The CCP’s destruction of the pro-democracy movement is nearly complete.
And that crackdown on Hong Kong’s democratic freedoms – well, former democratic freedoms – continued Thursday as publisher Jimmy Lai was denied bail on fraud charges and so will be imprisoned until his trial, while a former opposition lawmaker moves to seek asylum in Britain.
While the news about Lai being remanded broke Thursday morning in Hong Kong, reports that former LegCo lawmaker Ted Hui Chi-fung is seeking exile in Britain hit Thursday morning in the US.
Confirmation of Hui’s whereabouts and his decision to seek asylum ends days of speculation about whether or not Hui had managed to escape Hong Kong, where he is facing nine charges tied to his role in the pro-democracy movement – charges that carry a high chance of jail time.
Britain has insisted that it will grant asylum to any Hong Kongers who are being persecuted for their activism, eliciting furious rebukes from Beijing, though there’s not much they can do about it.
Lai was initially arrested for charges related to the new Hong Kong NatSec bill.
Both men are extremely high-profile – Lai’s company, Next Digital, publishes one of the largest newspapers in the territory, called “Apple Daily”. And Hui was formerly a key player in the opposition, which has been de facto disbanded by Beijing.
With youthful activists Agnes Chow and Joshua Wong also facing jail time, Beijing is making an example of some of the highest-profile individuals involved with a protest movement that is officially leaderless.
Hui has already fled to Denmark, where he announced Thursday his plans to seek asylum. He admitted in an interview he likely won’t return to Hong Kong for fear of being jailed.
“There is no word to explain my pain and it’s hard to hold back tears,” Hui said on Thursday evening. “Since the national security law, we have fallen into the darkness of tyranny and it breaks my heart to hear the fate of many of my friends.”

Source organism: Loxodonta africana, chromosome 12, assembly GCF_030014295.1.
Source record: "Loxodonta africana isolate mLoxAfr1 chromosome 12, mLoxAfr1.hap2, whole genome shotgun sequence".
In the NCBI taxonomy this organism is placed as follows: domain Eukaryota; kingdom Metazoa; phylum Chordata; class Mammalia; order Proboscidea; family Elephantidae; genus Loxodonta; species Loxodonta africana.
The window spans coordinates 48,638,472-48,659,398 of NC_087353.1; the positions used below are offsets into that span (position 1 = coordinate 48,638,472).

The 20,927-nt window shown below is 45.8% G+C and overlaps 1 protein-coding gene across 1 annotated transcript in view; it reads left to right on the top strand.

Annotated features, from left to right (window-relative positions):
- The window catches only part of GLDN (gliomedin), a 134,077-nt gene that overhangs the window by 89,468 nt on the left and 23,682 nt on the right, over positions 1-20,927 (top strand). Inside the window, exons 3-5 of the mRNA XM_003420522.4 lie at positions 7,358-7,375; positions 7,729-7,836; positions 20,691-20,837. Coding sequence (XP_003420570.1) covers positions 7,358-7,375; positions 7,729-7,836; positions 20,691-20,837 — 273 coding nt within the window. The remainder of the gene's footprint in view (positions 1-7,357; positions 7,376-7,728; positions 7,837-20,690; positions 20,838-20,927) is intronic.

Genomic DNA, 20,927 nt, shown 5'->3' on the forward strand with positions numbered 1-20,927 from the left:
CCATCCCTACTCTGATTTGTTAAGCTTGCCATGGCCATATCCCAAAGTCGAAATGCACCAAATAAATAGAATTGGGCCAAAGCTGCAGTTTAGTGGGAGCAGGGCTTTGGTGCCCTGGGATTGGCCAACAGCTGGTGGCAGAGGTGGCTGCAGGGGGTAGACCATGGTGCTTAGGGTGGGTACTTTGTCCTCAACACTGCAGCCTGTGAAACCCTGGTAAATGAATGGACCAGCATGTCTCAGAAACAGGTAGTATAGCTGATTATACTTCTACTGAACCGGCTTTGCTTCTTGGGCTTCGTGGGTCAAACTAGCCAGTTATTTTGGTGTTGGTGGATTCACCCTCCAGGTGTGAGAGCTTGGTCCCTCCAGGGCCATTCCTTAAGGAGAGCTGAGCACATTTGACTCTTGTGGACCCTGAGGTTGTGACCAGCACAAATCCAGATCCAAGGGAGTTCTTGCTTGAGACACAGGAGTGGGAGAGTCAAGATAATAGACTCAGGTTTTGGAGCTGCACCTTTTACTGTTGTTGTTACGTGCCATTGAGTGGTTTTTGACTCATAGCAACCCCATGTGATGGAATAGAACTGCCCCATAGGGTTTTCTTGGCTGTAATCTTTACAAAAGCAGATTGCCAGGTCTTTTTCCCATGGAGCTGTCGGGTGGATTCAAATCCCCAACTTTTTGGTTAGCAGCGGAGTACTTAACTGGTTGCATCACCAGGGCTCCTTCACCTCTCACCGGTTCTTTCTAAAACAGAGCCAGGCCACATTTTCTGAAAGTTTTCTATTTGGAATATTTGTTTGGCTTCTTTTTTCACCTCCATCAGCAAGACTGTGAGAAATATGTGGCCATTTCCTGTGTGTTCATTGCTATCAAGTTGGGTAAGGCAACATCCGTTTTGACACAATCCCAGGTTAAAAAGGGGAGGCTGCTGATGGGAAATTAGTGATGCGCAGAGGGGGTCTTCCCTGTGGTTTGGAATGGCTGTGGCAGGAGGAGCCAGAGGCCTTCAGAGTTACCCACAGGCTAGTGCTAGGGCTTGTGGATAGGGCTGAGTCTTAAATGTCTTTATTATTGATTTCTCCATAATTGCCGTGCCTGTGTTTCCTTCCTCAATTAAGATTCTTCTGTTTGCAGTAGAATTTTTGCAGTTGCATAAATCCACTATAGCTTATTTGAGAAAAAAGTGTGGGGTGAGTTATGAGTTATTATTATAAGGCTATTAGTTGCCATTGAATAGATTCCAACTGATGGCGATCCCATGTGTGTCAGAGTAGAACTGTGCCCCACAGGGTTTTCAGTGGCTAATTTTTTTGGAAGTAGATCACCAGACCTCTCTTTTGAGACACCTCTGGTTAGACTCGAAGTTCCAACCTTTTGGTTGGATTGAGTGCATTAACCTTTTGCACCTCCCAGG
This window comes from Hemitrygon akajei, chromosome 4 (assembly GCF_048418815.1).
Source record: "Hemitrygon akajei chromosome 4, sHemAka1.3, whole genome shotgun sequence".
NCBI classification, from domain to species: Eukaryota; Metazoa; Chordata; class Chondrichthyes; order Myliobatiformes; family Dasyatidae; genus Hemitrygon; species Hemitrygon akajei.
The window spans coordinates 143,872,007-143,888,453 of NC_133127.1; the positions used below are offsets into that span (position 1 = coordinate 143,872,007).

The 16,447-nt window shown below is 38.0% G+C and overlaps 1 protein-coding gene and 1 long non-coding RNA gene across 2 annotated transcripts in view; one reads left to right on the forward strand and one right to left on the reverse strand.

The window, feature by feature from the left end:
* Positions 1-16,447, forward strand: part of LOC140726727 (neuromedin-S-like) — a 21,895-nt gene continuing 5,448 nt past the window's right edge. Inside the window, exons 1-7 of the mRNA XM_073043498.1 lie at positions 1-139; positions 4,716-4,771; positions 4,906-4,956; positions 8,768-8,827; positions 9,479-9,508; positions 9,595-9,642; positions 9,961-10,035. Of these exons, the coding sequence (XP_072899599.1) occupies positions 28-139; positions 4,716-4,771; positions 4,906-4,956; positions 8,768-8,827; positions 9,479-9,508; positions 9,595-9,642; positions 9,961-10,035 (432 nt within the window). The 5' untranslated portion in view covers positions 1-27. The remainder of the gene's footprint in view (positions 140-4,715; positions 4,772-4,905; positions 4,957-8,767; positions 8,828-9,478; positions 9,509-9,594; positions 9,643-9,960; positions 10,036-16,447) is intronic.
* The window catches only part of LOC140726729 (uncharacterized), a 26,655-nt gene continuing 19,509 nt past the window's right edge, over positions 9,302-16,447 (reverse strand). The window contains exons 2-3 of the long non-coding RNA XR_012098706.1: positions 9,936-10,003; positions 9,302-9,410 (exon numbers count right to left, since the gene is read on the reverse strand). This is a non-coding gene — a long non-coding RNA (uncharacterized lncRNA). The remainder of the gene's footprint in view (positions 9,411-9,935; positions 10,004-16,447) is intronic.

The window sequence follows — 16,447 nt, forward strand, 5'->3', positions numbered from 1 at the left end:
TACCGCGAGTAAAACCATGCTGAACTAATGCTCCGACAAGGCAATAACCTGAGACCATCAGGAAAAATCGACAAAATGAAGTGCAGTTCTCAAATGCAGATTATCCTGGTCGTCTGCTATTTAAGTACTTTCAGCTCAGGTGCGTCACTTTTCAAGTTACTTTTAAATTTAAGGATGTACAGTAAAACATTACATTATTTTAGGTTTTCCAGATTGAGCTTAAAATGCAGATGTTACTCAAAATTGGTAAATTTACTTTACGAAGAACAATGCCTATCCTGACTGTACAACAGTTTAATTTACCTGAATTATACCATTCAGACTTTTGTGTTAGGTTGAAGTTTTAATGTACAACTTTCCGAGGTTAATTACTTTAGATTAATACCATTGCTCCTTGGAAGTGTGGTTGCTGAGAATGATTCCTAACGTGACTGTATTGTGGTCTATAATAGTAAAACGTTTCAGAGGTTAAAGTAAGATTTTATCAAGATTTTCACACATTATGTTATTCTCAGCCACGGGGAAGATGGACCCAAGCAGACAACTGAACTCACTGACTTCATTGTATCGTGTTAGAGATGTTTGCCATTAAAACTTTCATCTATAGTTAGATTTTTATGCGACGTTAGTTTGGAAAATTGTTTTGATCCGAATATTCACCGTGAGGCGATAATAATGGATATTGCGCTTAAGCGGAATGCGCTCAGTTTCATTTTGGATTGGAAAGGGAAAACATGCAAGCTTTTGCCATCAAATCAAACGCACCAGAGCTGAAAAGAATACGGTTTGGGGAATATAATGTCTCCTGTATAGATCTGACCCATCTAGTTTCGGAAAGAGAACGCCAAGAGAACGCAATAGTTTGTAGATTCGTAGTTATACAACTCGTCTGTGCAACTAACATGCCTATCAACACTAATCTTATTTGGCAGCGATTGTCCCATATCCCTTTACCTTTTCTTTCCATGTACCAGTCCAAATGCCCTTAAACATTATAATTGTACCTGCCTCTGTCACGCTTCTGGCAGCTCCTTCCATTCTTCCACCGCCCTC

Revealing that Britain would be his next stop, Hui said he would make it his “life mission to widen Hong Kong’s international battle front” with activists living there, including Nathan Law Kwun-chung, who earlier fled to London.
Hui also claimed that his family members were being harassed by the authorities, one of the CCP’s favorite tactics for exerting pressure on exiles.
Fortunately, Hui believes that so long as he stays out of Hong Kong, his family should be safe.
“My whole family feels threatened…If I come back to Hong Kong, there will be very, very serious consequences – maybe at the airport immediately,” he told the B.T. newspaper. “It’s too early to say where I should go and where I will go.”
Hui urged Copenhagen to offer “safe haven” plans for Hong Kong protesters and take a more active role in speaking out against Beijing’s human rights abuses.
According to the SCMP, Hui, a former Democratic Party lawmaker, met the president and vice-president of the Danish Parliament’s Foreign Policy Committee on Wednesday, where he called on the EU to push forward a law that would punish human rights abusers in China, in a style similar to the Magnitsky Act in the US.
“The response was positive,” one SCMP source said.
Under the Hong Kong national security law, imposed by Beijing back in June, it’s illegal for a Hong Konger to ask a foreign power to impose sanctions on Beijing, so by openly advocating for Denmark to speak out against China’s behavior, Hui is in effect sealing his fate – at least as far as Beijing is concerned.
With Hong Kong’s protest movement on its knees, and the leaders of the former pro-democracy movement scrambling to flee or possibly face arrest and imprisonment, Hui likely won’t be the last high-profile figure to seek asylum.
Many likely won’t ever be able to return to Hong Kong as Beijing asserts its dominance over the wayward city decades before the handover from Britain is supposed to be completed.